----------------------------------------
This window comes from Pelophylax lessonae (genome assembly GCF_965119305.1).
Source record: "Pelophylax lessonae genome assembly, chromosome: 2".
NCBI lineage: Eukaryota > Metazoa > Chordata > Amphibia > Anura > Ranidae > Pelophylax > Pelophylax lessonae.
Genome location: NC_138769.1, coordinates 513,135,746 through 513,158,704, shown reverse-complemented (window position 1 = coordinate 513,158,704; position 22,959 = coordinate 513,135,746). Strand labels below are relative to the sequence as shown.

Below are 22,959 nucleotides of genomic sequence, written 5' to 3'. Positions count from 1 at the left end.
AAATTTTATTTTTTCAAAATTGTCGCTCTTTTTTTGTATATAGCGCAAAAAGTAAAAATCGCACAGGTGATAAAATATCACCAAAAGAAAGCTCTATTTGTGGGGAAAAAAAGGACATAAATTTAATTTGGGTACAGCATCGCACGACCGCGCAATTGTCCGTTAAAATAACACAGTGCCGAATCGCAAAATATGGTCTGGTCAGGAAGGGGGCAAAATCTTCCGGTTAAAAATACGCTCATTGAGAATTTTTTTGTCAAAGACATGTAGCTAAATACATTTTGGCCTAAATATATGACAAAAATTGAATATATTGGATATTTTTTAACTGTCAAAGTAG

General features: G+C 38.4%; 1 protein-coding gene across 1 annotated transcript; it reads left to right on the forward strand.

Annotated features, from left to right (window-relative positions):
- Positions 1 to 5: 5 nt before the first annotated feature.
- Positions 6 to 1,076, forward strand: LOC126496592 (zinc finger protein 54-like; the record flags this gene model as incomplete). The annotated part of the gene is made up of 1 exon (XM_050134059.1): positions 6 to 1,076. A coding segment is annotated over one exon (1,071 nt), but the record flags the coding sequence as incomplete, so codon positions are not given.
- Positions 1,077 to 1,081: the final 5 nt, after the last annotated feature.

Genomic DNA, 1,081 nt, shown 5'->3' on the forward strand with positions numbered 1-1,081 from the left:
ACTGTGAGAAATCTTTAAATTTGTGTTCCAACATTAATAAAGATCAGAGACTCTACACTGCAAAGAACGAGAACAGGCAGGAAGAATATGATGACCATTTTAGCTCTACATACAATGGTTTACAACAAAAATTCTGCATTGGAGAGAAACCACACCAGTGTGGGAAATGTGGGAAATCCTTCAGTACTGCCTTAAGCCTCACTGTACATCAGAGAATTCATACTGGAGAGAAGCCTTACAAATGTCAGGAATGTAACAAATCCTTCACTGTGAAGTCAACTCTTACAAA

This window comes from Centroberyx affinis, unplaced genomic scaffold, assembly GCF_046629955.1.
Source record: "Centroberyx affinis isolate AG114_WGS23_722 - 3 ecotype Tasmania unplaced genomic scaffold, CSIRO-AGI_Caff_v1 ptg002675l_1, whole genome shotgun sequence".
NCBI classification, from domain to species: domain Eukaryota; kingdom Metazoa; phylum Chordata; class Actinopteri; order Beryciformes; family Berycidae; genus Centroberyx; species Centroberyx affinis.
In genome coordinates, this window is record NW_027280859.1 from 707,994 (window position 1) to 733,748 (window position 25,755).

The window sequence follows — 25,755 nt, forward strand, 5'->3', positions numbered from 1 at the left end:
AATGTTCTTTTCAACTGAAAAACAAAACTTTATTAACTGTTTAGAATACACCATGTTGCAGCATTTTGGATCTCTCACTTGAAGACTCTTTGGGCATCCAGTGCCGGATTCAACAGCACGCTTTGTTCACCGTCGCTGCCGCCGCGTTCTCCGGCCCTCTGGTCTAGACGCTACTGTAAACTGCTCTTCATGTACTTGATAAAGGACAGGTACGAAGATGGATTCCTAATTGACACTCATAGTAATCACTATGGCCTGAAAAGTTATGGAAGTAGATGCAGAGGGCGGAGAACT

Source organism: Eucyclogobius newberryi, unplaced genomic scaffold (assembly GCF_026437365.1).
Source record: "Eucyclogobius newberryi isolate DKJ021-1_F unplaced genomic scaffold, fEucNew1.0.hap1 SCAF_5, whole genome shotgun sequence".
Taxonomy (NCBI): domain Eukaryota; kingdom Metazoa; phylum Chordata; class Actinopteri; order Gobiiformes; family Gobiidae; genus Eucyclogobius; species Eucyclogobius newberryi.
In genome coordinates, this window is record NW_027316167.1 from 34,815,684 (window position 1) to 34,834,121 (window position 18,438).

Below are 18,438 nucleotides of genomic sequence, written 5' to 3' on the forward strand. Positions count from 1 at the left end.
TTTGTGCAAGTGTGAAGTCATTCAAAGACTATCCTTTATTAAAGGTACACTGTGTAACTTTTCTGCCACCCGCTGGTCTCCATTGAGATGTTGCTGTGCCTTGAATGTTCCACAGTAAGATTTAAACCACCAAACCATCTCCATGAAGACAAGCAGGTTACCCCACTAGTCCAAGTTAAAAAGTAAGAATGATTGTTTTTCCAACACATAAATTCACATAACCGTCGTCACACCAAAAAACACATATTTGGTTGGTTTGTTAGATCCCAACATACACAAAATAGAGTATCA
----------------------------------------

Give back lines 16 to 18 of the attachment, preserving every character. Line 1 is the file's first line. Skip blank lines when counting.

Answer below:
NCBI classification, from domain to species: domain Eukaryota; kingdom Metazoa; phylum Chordata; class Actinopteri; order Beryciformes; family Berycidae; genus Centroberyx; species Centroberyx affinis.
In genome coordinates, this window is record NW_027280859.1 from 707,994 (window position 1) to 733,748 (window position 25,755).

The window sequence follows — 25,755 nt, forward strand, 5'->3', positions numbered from 1 at the left end: